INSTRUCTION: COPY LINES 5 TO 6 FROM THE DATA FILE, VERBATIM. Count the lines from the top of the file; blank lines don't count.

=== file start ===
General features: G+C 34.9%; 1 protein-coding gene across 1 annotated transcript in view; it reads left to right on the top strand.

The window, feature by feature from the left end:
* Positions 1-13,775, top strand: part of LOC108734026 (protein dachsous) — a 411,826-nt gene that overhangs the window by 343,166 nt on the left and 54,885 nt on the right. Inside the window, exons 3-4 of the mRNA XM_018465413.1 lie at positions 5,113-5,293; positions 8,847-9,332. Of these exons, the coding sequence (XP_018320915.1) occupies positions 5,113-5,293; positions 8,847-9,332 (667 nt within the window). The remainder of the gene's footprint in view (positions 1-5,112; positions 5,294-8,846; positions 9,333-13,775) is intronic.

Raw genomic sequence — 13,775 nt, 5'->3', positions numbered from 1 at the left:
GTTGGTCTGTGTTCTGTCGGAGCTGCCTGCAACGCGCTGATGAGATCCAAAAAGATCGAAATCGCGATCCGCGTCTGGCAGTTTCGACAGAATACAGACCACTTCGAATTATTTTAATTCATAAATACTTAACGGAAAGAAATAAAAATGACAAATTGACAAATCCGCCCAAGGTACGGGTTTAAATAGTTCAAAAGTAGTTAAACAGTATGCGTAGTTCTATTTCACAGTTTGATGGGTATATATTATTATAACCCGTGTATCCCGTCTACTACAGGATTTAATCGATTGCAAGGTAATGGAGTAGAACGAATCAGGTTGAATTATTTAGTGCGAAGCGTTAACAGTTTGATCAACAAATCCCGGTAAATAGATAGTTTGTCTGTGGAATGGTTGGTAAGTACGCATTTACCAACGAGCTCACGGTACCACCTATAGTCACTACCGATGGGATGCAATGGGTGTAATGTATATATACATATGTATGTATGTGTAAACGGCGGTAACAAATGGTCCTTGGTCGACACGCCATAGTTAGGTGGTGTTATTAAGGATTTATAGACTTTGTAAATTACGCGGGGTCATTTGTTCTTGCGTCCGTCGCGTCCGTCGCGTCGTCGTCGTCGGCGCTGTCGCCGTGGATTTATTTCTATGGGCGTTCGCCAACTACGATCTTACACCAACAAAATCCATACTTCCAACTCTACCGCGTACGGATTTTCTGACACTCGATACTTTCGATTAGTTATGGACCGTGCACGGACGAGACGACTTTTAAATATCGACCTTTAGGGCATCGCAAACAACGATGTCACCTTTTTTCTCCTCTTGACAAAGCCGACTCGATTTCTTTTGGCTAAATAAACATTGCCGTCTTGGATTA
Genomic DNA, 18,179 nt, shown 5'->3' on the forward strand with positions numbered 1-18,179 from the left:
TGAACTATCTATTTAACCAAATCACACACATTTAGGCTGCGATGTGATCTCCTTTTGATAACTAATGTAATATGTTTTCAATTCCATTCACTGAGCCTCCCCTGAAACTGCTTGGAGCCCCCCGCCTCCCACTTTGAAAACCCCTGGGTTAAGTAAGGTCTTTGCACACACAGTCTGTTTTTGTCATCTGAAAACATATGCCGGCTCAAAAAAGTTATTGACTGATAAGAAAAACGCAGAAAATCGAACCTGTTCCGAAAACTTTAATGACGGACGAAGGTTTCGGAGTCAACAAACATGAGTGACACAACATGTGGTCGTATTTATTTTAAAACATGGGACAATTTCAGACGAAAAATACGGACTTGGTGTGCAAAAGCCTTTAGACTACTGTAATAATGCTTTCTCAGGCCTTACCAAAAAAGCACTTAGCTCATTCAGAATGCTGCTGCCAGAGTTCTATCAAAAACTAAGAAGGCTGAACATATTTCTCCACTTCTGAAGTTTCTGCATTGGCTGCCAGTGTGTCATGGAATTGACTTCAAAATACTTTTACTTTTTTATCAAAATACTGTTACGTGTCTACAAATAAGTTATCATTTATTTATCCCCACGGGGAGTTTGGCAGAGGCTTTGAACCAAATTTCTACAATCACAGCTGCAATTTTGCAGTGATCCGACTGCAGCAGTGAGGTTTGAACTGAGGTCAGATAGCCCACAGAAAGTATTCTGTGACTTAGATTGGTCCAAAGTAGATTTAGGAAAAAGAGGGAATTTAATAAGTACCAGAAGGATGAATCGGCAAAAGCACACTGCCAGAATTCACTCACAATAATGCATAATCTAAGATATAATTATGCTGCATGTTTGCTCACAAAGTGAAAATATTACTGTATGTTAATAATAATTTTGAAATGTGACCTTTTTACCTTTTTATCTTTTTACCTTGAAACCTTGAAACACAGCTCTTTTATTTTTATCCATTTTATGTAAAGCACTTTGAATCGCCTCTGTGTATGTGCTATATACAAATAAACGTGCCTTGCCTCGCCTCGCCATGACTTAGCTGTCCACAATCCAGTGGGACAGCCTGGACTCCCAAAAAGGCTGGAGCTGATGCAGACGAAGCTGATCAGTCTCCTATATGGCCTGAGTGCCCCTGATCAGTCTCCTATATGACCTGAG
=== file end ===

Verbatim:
GTTGGTCTGTGTTCTGTCGGAGCTGCCTGCAACGCGCTGATGAGATCCAAAAAGATCGAAATCGCGATCCGCGTCTGGCAGTTTCGACAGAATACAGACCACTTCGAATTATTTTAATTCATAAATACTTAACGGAAAGAAATAAAAATGACAAATTGACAAATCCGCCCAAGGTACGGGTTTAAATAGTTCAAAAGTAGTTAAACAGTATGCGTAGTTCTATTTCACAGTTTGATGGGTATATATTATTATAACCCGTGTATCCCGTCTACTACAGGATTTAATCGATTGCAAGGTAATGGAGTAGAACGAATCAGGTTGAATTATTTAGTGCGAAGCGTTAACAGTTTGATCAACAAATCCCGGTAAATAGATAGTTTGTCTGTGGAATGGTTGGTAAGTACGCATTTACCAACGAGCTCACGGTACCACCTATAGTCACTACCGATGGGATGCAATGGGTGTAATGTATATATACATATGTATGTATGTGTAAACGGCGGTAACAAATGGTCCTTGGTCGACACGCCATAGTTAGGTGGTGTTATTAAGGATTTATAGACTTTGTAAATTACGCGGGGTCATTTGTTCTTGCGTCCGTCGCGTCCGTCGCGTCGTCGTCGTCGGCGCTGTCGCCGTGGATTTATTTCTATGGGCGTTCGCCAACTACGATCTTACACCAACAAAATCCATACTTCCAACTCTACCGCGTACGGATTTTCTGACACTCGATACTTTCGATTAGTTATGGACCGTGCACGGACGAGACGACTTTTAAATATCGACCTTTAGGGCATCGCAAACAACGATGTCACCTTTTTTCTCCTCTTGACAAAGCCGACTCGATTTCTTTTGGCTAAATAAACATTGCCGTCTTGGATTA
Genomic DNA, 18,179 nt, shown 5'->3' on the forward strand with positions numbered 1-18,179 from the left: